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You are here: Home / Library / RBINS Staff Publications 2020 / Phylogenetic position of Olbitherium (Mammalia, Perissodactyla) based on new material from the early Eocene Wutu Formation

Luke T. Holbrook, Cheng-Sen Li, Jian Yang and Thierry Smith (2020)

Phylogenetic position of Olbitherium (Mammalia, Perissodactyla) based on new material from the early Eocene Wutu Formation

In: The Society of Vertebrate Paleontology, 80th Annual Meeting - Virtual 2020 - October 12-16, Conference Program, pp. 176-177, Society of Vertebrate Paleontology.

The genus Olbitherium was originally described in 2004 from the early Eocene of the Wutu Formation in China as a ‘perissodactyl-like’ archaic ungulate. Described material of Olbitherium consists of partial dentaries with lower cheek teeth, isolated upper molars, and an isolated upper premolar. Subsequent collaborative fieldwork by Belgian and Chinese researchers discovered new material including a partial skull, the anterior portion of the dentary, and associated postcrania. In their general form, the skull and postcrania are similar to those of early perissodactyls. The new material provides a more complete picture of the upper dentition, and the anterior dentary demonstrates the presence of three lower incisors and a large canine, both ancestral features for perissodactyls. A phylogenetic analysis was conducted to test the affinities of Olbitherium, using a matrix of 321 characters and 72 taxa of placental mammals emphasizing perissodactyls and other ungulates. The results produced four shortest trees of 1981 steps. In all four trees, Olbitherium is the sister-taxon to all perissodactyls except Ghazijhippus. In contrast, when scoring was restricted to the originally described material, the results produced 16 shortest trees of 1970 steps, and Olbitherium nests well within Perissodactyla as sister-taxon to a clade including Lambdotherium and the brontotheriids Eotitanops and Palaeosyops. The new material not only supports the identification of Olbitherium as a perissodactyl, but it also suggests that it is significant for understanding the ancestral perissodactyl morphotype. Funding Sources U.S. National Science Foundation (DEB1456826), Chinese Ministry of Science and Technology (2009DFA32210), and Belgian Science Policy Office (BL/36/C54).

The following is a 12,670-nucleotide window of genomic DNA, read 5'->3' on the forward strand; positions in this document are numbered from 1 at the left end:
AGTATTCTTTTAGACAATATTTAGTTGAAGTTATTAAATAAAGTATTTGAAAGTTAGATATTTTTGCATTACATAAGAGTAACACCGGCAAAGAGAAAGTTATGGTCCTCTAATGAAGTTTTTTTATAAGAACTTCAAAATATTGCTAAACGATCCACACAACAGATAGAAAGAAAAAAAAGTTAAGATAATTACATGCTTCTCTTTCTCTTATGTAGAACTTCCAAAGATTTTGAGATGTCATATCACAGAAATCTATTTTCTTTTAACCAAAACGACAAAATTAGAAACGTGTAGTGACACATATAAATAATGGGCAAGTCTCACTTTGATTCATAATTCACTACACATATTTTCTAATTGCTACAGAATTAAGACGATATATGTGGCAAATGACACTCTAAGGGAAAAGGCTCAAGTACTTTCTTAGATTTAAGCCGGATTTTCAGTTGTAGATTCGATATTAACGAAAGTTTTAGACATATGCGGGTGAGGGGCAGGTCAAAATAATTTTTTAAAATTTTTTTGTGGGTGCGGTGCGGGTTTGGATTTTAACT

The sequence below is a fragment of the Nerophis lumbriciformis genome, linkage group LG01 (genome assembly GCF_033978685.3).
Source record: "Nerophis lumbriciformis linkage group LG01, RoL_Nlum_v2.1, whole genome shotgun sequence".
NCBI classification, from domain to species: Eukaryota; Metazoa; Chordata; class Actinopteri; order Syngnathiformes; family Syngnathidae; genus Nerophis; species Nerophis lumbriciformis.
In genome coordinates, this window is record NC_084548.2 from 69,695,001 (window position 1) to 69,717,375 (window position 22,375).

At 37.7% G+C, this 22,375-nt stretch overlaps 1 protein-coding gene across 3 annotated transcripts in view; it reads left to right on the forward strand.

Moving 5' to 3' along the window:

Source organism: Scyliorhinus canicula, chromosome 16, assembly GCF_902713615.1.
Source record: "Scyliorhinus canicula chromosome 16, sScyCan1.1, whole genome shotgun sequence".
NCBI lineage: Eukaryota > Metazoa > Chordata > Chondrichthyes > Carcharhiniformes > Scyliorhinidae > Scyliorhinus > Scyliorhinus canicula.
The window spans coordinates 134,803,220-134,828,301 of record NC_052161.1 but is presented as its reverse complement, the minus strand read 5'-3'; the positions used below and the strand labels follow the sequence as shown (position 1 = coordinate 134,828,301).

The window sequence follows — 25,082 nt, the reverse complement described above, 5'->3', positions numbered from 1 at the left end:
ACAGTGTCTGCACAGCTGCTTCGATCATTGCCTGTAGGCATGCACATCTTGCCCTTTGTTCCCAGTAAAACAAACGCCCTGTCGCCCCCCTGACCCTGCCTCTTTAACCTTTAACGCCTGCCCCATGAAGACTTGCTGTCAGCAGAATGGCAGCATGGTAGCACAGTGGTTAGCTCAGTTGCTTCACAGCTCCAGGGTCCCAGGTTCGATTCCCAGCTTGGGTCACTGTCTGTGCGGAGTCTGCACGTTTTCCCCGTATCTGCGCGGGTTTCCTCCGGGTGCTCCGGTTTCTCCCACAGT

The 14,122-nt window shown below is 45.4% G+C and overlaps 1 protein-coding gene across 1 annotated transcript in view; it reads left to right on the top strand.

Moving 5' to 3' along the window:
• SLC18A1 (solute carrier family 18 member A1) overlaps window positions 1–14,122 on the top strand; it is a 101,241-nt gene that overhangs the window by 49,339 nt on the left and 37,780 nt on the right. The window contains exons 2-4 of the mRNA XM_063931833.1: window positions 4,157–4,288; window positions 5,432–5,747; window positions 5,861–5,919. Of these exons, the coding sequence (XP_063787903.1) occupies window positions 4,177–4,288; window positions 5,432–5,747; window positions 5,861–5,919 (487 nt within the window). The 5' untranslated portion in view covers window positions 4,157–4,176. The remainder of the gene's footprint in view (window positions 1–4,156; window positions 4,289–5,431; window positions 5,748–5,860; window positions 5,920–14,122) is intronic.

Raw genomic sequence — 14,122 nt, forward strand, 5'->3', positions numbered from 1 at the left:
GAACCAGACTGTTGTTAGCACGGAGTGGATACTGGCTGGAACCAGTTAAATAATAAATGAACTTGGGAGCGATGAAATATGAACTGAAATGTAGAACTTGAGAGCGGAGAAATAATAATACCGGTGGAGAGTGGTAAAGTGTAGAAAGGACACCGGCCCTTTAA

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Paleontology